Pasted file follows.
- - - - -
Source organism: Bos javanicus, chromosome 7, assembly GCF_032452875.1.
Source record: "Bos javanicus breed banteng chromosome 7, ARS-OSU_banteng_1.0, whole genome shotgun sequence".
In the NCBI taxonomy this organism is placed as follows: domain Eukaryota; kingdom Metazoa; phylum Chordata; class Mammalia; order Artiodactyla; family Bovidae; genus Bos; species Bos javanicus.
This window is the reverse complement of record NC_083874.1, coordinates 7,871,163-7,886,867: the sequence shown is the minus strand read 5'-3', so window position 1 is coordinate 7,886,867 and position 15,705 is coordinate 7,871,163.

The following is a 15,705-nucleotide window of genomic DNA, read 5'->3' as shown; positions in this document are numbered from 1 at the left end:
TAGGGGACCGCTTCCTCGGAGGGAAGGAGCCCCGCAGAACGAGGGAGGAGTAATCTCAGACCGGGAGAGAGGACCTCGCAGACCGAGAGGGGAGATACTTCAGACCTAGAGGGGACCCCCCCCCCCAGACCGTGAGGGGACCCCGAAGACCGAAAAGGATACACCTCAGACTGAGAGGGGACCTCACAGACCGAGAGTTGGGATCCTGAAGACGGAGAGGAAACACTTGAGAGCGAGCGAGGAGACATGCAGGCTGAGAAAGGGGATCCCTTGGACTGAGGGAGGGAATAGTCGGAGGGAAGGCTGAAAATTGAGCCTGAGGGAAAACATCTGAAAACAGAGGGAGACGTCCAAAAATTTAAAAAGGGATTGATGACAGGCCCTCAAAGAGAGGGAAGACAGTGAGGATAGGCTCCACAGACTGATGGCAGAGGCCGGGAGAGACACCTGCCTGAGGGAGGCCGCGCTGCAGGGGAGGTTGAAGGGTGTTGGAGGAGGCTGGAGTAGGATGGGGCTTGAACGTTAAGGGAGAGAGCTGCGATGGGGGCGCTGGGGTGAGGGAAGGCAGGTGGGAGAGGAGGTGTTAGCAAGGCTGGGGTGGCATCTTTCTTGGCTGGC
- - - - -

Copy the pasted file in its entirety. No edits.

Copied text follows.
Source organism: Bos javanicus, chromosome 7, assembly GCF_032452875.1.
Source record: "Bos javanicus breed banteng chromosome 7, ARS-OSU_banteng_1.0, whole genome shotgun sequence".
In the NCBI taxonomy this organism is placed as follows: domain Eukaryota; kingdom Metazoa; phylum Chordata; class Mammalia; order Artiodactyla; family Bovidae; genus Bos; species Bos javanicus.
This window is the reverse complement of record NC_083874.1, coordinates 7,871,163-7,886,867: the sequence shown is the minus strand read 5'-3', so window position 1 is coordinate 7,886,867 and position 15,705 is coordinate 7,871,163.

The following is a 15,705-nucleotide window of genomic DNA, read 5'->3' as shown; positions in this document are numbered from 1 at the left end:
TAGGGGACCGCTTCCTCGGAGGGAAGGAGCCCCGCAGAACGAGGGAGGAGTAATCTCAGACCGGGAGAGAGGACCTCGCAGACCGAGAGGGGAGATACTTCAGACCTAGAGGGGACCCCCCCCCCCAGACCGTGAGGGGACCCCGAAGACCGAAAAGGATACACCTCAGACTGAGAGGGGACCTCACAGACCGAGAGTTGGGATCCTGAAGACGGAGAGGAAACACTTGAGAGCGAGCGAGGAGACATGCAGGCTGAGAAAGGGGATCCCTTGGACTGAGGGAGGGAATAGTCGGAGGGAAGGCTGAAAATTGAGCCTGAGGGAAAACATCTGAAAACAGAGGGAGACGTCCAAAAATTTAAAAAGGGATTGATGACAGGCCCTCAAAGAGAGGGAAGACAGTGAGGATAGGCTCCACAGACTGATGGCAGAGGCCGGGAGAGACACCTGCCTGAGGGAGGCCGCGCTGCAGGGGAGGTTGAAGGGTGTTGGAGGAGGCTGGAGTAGGATGGGGCTTGAACGTTAAGGGAGAGAGCTGCGATGGGGGCGCTGGGGTGAGGGAAGGCAGGTGGGAGAGGAGGTGTTAGCAAGGCTGGGGTGGCATCTTTCTTGGCTGGC